Drones Create Jobs

Drones Are Creating Jobs!

admin Flex Air News, UAV Drones

Drones just might be the wave of the future. Investors have been putting more money into drones recently. The figure has reached into the billion-dollar mark. Over three quarters into the year and $1.2 billion has been invested into drones so far in 2017.

John Frankel, a founder of FFVC—a drone investor based in New York—talked about the shift in the use for drones. Frankel said drones are used by more than just hobbyists.

“In the past several years, the drone space has crossed the threshold from being driven by hobbyists and experimentalists to being largely enterprise dominated,” Frankel said. Frankel invested in the past in drone companies, including Top Flight Technologies and Skycatch—a company that uses drones for mapping purposes while working with construction and mining companies.

Because of the widespread use of drones, job opportunities have been created. It is estimated there have been about 400,000 jobs made from the use of drones.

The Federal Aviation Administration (FAA) made a new commercial pilot license for drone operators in 2016. The program only requires $150 and consists of a 70-question multiple choice test. Within three months, the number of drone operators skyrocketed. Approximately 300 new operators emerged every week day. Around 79 percent of the operators were passed; close to 28,000 people took the test.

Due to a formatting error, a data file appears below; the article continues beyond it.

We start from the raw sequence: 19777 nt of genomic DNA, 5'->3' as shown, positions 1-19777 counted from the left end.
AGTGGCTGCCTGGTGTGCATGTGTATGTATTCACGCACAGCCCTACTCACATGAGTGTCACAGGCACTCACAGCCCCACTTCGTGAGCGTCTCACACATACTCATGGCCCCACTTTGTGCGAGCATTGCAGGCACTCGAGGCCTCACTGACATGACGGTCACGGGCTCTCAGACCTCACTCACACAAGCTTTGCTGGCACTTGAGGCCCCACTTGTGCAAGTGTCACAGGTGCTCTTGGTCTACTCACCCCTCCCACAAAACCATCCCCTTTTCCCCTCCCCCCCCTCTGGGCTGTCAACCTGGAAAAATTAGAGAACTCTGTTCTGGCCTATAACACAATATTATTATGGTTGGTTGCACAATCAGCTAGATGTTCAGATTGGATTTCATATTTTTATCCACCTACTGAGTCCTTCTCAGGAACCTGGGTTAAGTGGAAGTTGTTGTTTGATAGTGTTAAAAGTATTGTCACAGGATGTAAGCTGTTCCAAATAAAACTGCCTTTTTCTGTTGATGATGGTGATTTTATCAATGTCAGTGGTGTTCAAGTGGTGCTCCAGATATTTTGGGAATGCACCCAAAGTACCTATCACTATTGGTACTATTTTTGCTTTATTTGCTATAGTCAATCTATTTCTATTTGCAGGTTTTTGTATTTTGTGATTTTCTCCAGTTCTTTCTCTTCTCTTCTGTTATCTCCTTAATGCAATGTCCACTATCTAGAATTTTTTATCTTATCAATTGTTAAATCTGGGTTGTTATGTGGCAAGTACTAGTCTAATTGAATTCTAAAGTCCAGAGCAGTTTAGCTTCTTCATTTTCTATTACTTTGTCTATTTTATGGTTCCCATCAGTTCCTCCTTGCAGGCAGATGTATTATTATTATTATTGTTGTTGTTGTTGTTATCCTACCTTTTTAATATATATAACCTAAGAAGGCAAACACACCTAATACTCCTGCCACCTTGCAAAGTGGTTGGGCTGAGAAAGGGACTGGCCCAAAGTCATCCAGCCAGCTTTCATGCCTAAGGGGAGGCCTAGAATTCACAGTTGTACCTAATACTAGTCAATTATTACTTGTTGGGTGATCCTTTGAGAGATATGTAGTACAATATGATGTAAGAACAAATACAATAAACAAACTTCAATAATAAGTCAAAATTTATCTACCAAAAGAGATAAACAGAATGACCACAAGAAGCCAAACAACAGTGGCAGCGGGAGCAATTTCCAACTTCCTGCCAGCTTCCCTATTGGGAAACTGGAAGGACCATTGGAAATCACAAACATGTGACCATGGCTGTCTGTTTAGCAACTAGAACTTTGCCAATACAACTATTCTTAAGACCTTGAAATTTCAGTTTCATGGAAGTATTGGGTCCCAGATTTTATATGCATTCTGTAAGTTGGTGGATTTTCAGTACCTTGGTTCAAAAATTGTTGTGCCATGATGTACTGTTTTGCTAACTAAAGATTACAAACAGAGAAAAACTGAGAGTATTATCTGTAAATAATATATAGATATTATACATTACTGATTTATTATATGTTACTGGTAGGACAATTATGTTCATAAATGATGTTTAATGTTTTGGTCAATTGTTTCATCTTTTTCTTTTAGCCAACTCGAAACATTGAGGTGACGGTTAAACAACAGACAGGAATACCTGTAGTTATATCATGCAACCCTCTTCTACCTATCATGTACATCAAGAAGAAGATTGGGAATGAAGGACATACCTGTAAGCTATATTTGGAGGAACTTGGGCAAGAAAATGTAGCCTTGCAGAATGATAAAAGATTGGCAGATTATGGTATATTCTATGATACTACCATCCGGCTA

Brian Streem, who is a Inc. 30 Under 30 honoree, commented on job opportunities in the drone industry. “The drone industry is a great place to find a job,” Streem said.

Universities have been in on drone technology too. Universities such as the University of South Dakota are adding drone curriculum in their school. Byron Noel, a drone instructor, said, “It’s useful in any field where an aerial perspective is useful.”

Michael Chasen, founders of Blackboard and the CEO of Precision Hawk, is pushing for regulations to be relaxed even more. He said regulations are “limiting what drone technology can do.”

Big corporations have been getting in on the drone frenzy as well. Both Amazon and Walmart have applied for drone patents and have explored the possibility of drones making deliveries.

In addition, other corporations have been investing in drones. In 2017 both Intel and Boeing bought two drones companies. Intel purchased MaVinci and Boeing acquired Liquid Robotics. Verizon got Skyward, and Snap purchased Ctrl Me Robotic.

Streem pointed out that manual labor is required when using drones. “A lot of people underestimate the complexities of actually pulling off a drone operation because of the ‘unfun’ stuff [like] charging batteries, performing flight maintenance, checking airspace. Automation only gets us so far. There is still manual work to do,” Streem said.

Drone trends are expected to increase in the future. The FAA said they expect the number of commercial drones to go from 442,000 to 1.6 million in just a couple of more years. Each couple of drones acquired equate to at least one new job requiring an operator to deploy and maintain the drone. This could create hundreds of thousands of jobs in the upcoming years.